As far as talking about ‘other aspects of evangelical theology’, as I did in the first comment, I have in mind things like atonement, how much faith in certain doctrine is required for salvation, etc. Now I actually still lean fairly conservative on those issues (though I try to keep an open mind). For example, I still believe that Christ’s sacrifice on the cross deals with our sin problem (among other things: I agree that the work on the cross cannot *only* be understood in the substitutionary model). That all the suffering and ‘badness’ caused by our sin, and our sin itself, was ‘put to death’ on the cross, that Christ was ‘crushed for our transgressions.’ But I think this is still just as true whether the classical doctrine of original sin is the best way of talking about our sin, or not.
So in a way, what I am saying is: So maybe Original Sin in it’s reformed expression is not exactly what the Bible teaches. So what? We’re still pretty sinful. This is not the most important thing about us, but it needs to be acknowledge, owned up to. As Tony put it in his post on Genesis (and I’m paraphrasing here), that story shows a tendency, or proclivity in us, not to trust God. I would argue that this proclivity not to trust God is the root of our sin ‘nature’–all the other ways in which we hurt others and ourselves stem from this.
In this disucssion, are we really talking about different ways of conceptualizing the same thing? or do we have fundamentally different understandings of ‘how sinful we are’? This is still the open question for me, and why this is an interesting discussion.



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Joel

posted February 10, 2009 at 1:59 pm


Dan,
I do agree with you about trusting God. I have always said that the root of all sin is the desire to be autonomous from God (that actually comes from Francis Schaeffer…and the Bible). We develop the attitude that we know better than Him and this overflows into how we treat others.
However, this lack of trust in God that is universal in us all has to come from somewhere. Paul does state (and I’m getting ahead of Tony on this one) that it came through Adam. Whether or not it did, we know that the Fall put some fundamental flaws in humanity (spiritual death, physical death, increased labor, etc).
If sin is inherent within us, then we need someone to rescue us from this nature. That is why – like you – though I believe a belief in the substitutionary atonement is essential to understanding the atonement, it is not sufficient for understand the atonement. This was more than a legal transaction. It was God rescuing us and ransoming us as well. The point still stands though – if humans are not inherently sinful, then all we need is a moral guide and not a Divine Sacrifice.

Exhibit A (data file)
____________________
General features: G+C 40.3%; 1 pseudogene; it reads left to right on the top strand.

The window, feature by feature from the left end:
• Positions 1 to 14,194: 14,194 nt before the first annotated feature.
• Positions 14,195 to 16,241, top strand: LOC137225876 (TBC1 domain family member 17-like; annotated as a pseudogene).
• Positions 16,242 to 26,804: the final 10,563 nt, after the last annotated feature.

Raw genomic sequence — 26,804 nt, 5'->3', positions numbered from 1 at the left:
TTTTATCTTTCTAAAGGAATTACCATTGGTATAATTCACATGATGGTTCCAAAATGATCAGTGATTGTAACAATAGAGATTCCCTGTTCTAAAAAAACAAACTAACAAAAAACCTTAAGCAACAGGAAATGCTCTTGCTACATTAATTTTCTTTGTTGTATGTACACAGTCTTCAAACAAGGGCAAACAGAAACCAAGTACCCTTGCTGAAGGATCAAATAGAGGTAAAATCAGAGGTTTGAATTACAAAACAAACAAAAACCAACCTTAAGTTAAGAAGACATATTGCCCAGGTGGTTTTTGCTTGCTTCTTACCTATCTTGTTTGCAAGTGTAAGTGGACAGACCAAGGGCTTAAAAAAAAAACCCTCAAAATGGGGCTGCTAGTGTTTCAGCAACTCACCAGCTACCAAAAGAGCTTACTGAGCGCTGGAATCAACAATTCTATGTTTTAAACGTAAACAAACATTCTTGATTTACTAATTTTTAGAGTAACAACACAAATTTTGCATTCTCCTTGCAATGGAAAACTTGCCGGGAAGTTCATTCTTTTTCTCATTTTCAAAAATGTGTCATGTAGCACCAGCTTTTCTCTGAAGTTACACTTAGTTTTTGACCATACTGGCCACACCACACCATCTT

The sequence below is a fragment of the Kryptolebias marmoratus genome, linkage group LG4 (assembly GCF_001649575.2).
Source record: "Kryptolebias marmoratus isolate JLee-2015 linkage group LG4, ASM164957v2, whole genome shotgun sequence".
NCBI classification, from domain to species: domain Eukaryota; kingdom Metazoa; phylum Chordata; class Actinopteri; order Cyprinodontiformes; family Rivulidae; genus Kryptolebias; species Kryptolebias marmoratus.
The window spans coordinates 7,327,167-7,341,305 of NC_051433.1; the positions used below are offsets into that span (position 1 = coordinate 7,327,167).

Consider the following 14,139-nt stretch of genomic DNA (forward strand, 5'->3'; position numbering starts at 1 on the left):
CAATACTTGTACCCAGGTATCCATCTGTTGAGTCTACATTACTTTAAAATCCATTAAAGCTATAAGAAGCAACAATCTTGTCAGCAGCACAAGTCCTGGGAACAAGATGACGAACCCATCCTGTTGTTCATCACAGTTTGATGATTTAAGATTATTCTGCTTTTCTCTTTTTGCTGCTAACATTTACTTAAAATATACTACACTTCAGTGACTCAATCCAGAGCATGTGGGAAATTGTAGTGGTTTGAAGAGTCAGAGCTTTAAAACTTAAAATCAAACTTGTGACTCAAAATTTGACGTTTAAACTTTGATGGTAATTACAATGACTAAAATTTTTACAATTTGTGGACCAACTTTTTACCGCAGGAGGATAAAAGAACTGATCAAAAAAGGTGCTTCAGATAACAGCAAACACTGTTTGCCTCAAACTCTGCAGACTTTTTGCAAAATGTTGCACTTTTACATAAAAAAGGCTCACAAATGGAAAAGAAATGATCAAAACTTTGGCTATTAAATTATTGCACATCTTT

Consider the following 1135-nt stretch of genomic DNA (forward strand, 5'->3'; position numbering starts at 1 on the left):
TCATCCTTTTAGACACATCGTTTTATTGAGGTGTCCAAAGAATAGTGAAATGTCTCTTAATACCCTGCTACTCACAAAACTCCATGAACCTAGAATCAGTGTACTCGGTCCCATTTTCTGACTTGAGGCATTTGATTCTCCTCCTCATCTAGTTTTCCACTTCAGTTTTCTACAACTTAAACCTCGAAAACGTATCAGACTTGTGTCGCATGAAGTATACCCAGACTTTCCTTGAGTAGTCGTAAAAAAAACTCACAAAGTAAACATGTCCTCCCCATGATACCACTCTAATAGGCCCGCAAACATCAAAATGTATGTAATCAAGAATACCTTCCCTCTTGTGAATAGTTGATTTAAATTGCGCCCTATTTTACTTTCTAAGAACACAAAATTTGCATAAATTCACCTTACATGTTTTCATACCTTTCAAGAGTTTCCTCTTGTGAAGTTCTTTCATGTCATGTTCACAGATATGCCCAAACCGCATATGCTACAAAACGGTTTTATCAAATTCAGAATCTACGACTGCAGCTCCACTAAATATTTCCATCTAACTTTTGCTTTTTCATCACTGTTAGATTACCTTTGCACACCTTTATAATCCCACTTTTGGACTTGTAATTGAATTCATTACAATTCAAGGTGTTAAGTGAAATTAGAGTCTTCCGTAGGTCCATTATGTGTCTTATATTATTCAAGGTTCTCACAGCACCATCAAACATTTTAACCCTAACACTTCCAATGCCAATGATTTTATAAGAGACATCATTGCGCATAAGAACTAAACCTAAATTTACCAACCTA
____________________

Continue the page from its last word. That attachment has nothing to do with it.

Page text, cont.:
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Gary Lee Parker

posted February 10, 2009 at 2:55 pm


What happens if what we learn from people like Jean Vanier that all people give to the building of the church whether the people are intellectual-cognitive impaired or looking at their disability rather than their ability?



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Dan H

posted February 10, 2009 at 3:01 pm


Joel,
Wish I had more time to give a more thoughtful response. One of my big wonderings is, if part of the reaction against Original Sin (and on Tony’s first posts, I started out defending the doctrine) has to do more with the way it is specifically formulated: as an entity, a kind of malevolent personality trait that is passed on biologically in our genetic code. I see it more as an absence, a kind of separation from complete intimacy and trust in God, which was a consequence of Adam and Eve asserting autonomy (which I take to be at the core of what eating from the tree was about). Without an intimate relationshp and trust in God, and ‘left to our own devices’ to an extent (and only to an extent, because some aspect of the imago dei is in all of us–jeez, sometimes I think theological conversation is 50% nuancing and qualifying!), we grasp for physical and emotional security ourselves, with all the catastrophic consequences.
I agree with you that sin, in some way, ‘has to come from somewhere’. But I’m also comfortable with slightly different ways of formulating the work on the cross–that our sin, and suffering from sin, had to be ‘taken on’ to God in Christ and ‘killed’ in some way so that it is not a barrier between us and the intimacy with God which the Holy Spirit provides. But I don’t know if this is a strong disagreement with you or not :)
I do think, that the whole issue of the specific language that we choose to use, and more to the point how we react to specific language, cognitively and emotionally, is a Huge part of all of this theological discussion. For example, what kind of thoughts and images do the words “Total Depravity” evoke? And are those evokings really what the original user of those words meant to evoke? And since we are now so far away, culturally and temporally, do certain verbal formulations push us farther away from the truth, or lead us closer? We juggle loaded words all the time in these discussions, and being aware of the difference between how other people hear them and how we may mean them is important.